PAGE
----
In 2016, just weeks before the Autopilot in his Tesla drove Joshua Brown to his death, I pleaded with the U.S. Senate Committee on Commerce, Science, and Transportation to regulate the use of artificial intelligence in vehicles. Neither my pleading nor Brown’s death could stir the government to action.
Since then, automotive AI in the United States has been linked to at least 25 confirmed deaths and to hundreds of injuries and instances of property damage.
The lack of technical comprehension across industry and government is appalling. People do not understand that the AI that runs vehicles—both the cars that operate in actual self-driving modes and the much larger number of cars offering advanced driving assistance systems (ADAS)—are based on the same principles as ChatGPT and other large language models (LLMs). These systems control a car’s lateral and longitudinal position—to change lanes, brake, and accelerate—without waiting for orders to come from the person sitting behind the wheel.
Both kinds of AI use statistical reasoning to guess what the next word or phrase or steering input should be, heavily weighting the calculation with recently used words or actions. Go to your Google search window and type in “now is the time” and you will get the result “now is the time for all good men.” And when your car detects an object on the road ahead, even if it’s just a shadow, watch the car’s self-driving module suddenly brake.
Neither the AI in LLMs nor the one in autonomous cars can “understand” the situation, the context, or any unobserved factors that a person would consider in a similar situation. The difference is that while a language model may give you nonsense, a self-driving car can kill you.
In late 2021, despite receiving threats to my physical safety for daring to speak truth about the dangers of AI in vehicles, I agreed to work with the U.S. National Highway Traffic Safety Administration (NHTSA) as the senior safety advisor. What qualified me for the job was a doctorate focused on the design of joint human-automated systems and 20 years of designing and testing unmanned systems, including some that are now used in the military, mining, and medicine.
My time at NHTSA gave me a ringside view of how real-world applications of transportation AI are or are not working. It also showed me the intrinsic problems of regulation, especially in our current divisive political landscape. My deep dive has helped me to formulate five practical insights. I believe they can serve as a guide to industry and to the agencies that regulate them.
In February 2023 this Waymo car stopped in a San Francisco street, backing up traffic behind it. The reason? The back door hadn’t been completely closed.Terry Chea/AP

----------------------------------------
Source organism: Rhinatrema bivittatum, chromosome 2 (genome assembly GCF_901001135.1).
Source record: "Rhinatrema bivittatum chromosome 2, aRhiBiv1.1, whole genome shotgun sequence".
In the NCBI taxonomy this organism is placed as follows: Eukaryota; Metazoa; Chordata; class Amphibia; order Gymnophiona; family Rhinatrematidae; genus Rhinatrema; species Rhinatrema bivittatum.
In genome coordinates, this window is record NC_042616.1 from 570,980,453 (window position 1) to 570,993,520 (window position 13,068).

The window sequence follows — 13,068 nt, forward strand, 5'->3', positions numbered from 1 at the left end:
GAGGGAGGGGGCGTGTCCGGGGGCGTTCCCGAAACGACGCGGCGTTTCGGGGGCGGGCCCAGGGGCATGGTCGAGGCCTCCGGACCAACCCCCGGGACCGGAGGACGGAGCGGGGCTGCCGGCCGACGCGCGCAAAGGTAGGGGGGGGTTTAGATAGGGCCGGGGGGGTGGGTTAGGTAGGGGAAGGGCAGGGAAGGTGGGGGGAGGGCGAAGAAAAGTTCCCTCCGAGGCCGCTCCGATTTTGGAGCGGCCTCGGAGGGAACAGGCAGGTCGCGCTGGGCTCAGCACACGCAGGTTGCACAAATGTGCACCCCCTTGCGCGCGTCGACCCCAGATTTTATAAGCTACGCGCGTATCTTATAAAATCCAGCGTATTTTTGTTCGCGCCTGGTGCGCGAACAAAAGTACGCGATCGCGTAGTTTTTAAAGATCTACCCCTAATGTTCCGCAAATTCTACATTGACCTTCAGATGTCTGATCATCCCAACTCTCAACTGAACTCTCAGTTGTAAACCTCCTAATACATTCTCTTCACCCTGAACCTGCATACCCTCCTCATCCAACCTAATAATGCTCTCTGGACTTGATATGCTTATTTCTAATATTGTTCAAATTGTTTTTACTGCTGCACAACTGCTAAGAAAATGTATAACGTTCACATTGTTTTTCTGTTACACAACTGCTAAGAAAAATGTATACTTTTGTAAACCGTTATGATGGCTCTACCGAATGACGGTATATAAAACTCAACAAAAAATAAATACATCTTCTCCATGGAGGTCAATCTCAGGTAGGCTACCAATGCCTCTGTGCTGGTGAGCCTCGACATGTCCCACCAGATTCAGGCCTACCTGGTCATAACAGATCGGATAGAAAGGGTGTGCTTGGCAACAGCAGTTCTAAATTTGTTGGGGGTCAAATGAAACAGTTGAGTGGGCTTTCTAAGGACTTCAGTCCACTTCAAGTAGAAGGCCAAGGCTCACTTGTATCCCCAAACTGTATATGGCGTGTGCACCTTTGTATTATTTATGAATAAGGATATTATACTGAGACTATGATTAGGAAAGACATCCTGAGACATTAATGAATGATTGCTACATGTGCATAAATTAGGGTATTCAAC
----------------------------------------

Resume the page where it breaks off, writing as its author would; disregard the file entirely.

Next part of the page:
1. Human errors in operation get replaced by human errors in coding
Proponents of autonomous vehicles routinely assert that the sooner we get rid of drivers, the safer we will all be on roads. They cite the NHTSA statistic that
94 percent of accidents are caused by human drivers. But this statistic is taken out of context and inaccurate. As the NHTSA itself noted in that report, the driver’s error was “the last event in the crash causal chain…. It is not intended to be interpreted as the cause of the crash.” In other words, there were many other possible causes as well, such as poor lighting and bad road design.
Moreover, the claim that autonomous cars will be safer than those driven by humans ignores what anyone who has ever worked in software development knows all too well: that software code is incredibly error-prone, and the problem only grows as the systems become more complex.
While a language model may give you nonsense, a self-driving car can kill you.
Consider these recent crashes in which faulty software was to blame. There was the October 2021 crash of a
Pony.ai driverless car into a sign, the April 2022 crash of a TuSimple tractor trailer into a concrete barrier, the June 2022 crash of a Cruise robotaxi that suddenly stopped while making a left turn, and the March 2023 crash of another Cruise car that rear-ended a bus.
These and many other episodes make clear that AI has not ended the role of human error in road accidents. That role has merely shifted from the end of a chain of events to the beginning—to the coding of the AI itself. Because such errors are latent, they are far harder to mitigate. Testing, both in simulation but predominantly in the real world, is the key to reducing the chance of such errors, especially in safety-critical systems. However, without sufficient government regulation and clear industry standards, autonomous-vehicle companies will cut corners in order to get their products to market quickly.
2. AI failure modes are hard to predict
A large language model guesses which words and phrases are coming next by consulting an archive assembled during training from preexisting data. A self-driving module interprets the scene and decides how to get around obstacles by making similar guesses, based on a database of labeled images—this is a car, this is a pedestrian, this is a tree—also provided during training. But not every possibility can be modeled, and so the myriad failure modes are extremely hard to predict. All things being equal, a self-driving car can behave very differently on the same stretch of road at different times of the day, possibly due to varying sun angles. And anyone who has experimented with an LLM and changed just the order of words in a prompt will immediately see a difference in the system’s replies.